1) I looked at the Technical Product Specification and it stated that the "Thermal diode [is] located on the processor die." So if the CPU is not actually running like crazy, the diode on the motherboard is probably half-dead.
2) I have never seen an Intel fan turning at anything other than 1000 RPM (or thereabouts) at idle on a i5 CPU, but then again, I have only built a handfull of PCs, all i5-based.
3) This is a dual-boot machine with 8 on one disk and XP/7 on a separate disk. 8 is a new install and I just loaded Desktop Utilities from intel.com after filtering on DH67BL and then OS.
I am running that PC right now and monitoring temps in BIOS. CPU idle temp is 55, even higher than I saw before. PCH idle temp is 46, three degrees higher than I usually see on Intel boards. The fan is turning at 1000 RPM. The case is a three fan model, with the 120mm front, 120mm side, and 92mm rear running full-blast because they are connected directly to the PSU (in other words, airflow is not the problem). I visually inspected all four fans; they are all turning.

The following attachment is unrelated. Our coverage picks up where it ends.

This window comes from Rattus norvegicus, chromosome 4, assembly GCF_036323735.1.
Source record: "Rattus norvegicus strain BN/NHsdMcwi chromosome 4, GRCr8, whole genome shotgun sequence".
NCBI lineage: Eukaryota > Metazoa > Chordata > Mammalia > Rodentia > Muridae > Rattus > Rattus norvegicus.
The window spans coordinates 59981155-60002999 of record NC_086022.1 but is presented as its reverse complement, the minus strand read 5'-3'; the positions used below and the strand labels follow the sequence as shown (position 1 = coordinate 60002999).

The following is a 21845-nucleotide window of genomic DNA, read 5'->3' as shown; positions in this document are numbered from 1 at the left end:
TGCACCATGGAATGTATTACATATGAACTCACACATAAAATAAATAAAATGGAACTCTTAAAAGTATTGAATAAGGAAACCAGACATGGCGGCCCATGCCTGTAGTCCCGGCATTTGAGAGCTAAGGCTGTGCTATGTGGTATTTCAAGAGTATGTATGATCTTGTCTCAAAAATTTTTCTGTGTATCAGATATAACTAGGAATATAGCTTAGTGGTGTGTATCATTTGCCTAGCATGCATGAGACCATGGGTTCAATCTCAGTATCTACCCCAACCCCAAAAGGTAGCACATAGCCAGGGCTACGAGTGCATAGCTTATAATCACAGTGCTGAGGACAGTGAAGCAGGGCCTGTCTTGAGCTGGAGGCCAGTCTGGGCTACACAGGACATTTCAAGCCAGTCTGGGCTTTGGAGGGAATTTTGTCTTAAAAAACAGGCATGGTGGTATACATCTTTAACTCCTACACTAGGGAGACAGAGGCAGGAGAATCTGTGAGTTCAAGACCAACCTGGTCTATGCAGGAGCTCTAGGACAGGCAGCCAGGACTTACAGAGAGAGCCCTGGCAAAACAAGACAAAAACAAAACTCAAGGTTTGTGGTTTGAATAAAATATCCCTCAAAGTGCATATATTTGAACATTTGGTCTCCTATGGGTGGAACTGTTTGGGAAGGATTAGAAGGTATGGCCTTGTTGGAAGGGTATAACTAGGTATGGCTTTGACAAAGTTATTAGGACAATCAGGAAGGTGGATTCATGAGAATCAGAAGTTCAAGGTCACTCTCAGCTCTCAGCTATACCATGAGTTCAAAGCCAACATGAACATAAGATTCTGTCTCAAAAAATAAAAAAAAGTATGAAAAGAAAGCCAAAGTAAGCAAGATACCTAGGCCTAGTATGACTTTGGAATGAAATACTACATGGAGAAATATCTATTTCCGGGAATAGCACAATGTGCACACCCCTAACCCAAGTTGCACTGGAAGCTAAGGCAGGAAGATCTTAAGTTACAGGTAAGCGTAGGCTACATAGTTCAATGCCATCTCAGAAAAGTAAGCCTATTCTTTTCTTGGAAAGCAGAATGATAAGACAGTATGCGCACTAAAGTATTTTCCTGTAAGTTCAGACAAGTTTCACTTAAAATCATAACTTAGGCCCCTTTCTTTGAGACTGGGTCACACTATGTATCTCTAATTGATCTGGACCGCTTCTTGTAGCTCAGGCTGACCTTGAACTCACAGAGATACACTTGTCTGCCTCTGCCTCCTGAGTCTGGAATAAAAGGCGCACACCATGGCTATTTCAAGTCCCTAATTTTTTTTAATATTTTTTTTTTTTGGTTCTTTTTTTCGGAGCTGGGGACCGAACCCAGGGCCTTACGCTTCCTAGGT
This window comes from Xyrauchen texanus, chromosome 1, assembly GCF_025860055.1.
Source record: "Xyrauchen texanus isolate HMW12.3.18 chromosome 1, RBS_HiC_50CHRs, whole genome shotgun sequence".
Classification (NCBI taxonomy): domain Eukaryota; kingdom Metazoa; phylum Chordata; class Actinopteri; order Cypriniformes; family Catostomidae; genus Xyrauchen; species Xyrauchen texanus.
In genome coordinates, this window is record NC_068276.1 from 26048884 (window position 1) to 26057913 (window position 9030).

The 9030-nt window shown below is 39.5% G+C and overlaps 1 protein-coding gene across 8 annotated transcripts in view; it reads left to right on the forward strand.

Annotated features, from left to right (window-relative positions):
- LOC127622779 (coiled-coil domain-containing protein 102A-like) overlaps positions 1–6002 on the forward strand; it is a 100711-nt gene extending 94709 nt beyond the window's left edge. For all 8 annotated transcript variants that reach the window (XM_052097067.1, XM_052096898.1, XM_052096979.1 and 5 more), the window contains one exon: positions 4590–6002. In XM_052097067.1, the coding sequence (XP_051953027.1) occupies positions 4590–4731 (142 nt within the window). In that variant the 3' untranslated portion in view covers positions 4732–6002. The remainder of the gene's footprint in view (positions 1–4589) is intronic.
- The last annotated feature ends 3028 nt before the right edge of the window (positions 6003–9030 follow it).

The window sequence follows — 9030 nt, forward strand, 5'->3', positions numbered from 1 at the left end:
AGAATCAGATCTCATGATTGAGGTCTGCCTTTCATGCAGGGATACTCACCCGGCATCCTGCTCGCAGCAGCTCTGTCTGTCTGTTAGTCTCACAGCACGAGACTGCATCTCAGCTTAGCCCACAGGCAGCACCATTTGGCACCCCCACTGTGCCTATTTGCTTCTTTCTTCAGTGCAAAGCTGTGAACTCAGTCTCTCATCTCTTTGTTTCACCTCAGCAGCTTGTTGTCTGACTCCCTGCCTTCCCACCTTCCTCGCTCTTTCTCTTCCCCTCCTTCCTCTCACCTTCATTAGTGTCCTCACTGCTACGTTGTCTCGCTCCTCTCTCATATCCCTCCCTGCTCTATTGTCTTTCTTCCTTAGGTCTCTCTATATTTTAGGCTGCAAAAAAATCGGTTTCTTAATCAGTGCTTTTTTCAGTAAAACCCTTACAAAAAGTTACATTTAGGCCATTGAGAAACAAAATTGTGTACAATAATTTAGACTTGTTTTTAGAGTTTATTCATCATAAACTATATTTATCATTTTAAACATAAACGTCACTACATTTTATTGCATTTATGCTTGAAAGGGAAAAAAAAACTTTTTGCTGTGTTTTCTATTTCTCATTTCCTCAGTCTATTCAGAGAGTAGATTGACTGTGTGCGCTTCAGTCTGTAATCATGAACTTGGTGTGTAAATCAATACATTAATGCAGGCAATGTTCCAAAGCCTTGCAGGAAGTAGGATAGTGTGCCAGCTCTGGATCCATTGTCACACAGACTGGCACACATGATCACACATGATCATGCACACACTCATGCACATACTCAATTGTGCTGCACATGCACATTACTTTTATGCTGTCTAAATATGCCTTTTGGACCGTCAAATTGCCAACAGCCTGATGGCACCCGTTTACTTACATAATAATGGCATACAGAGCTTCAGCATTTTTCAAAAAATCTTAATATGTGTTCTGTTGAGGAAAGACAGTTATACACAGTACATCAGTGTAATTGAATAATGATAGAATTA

Given the high indicated temps, I do not understand why the CPU fan is not turning faster.
I have the same issue on DQ77KB / i3-3220T and Akasa AK-CCE-7106HP cooler.
Temp in stress is over 72 and fan speed only 700RPM (same as idle).
I can modify in BIOS min RPM fan speed (default is about 20%) but it results only faster turning (constant - irrespective to the temperature) :/
So it appears to be a firmware issue. At 72 degrees, the fan should be spinning its fastest. Mine just started this behavior recently Was your board always this way?
On my other two PCs, I have a 3-pin CPU fan attached to the fan header and so the fan always runs at its top speed. From now on I think I will avoid PWM fans and always use 3-pin ones to achieve a fast, albeit constant, flow of air.
Ok, let me answer these questions properly...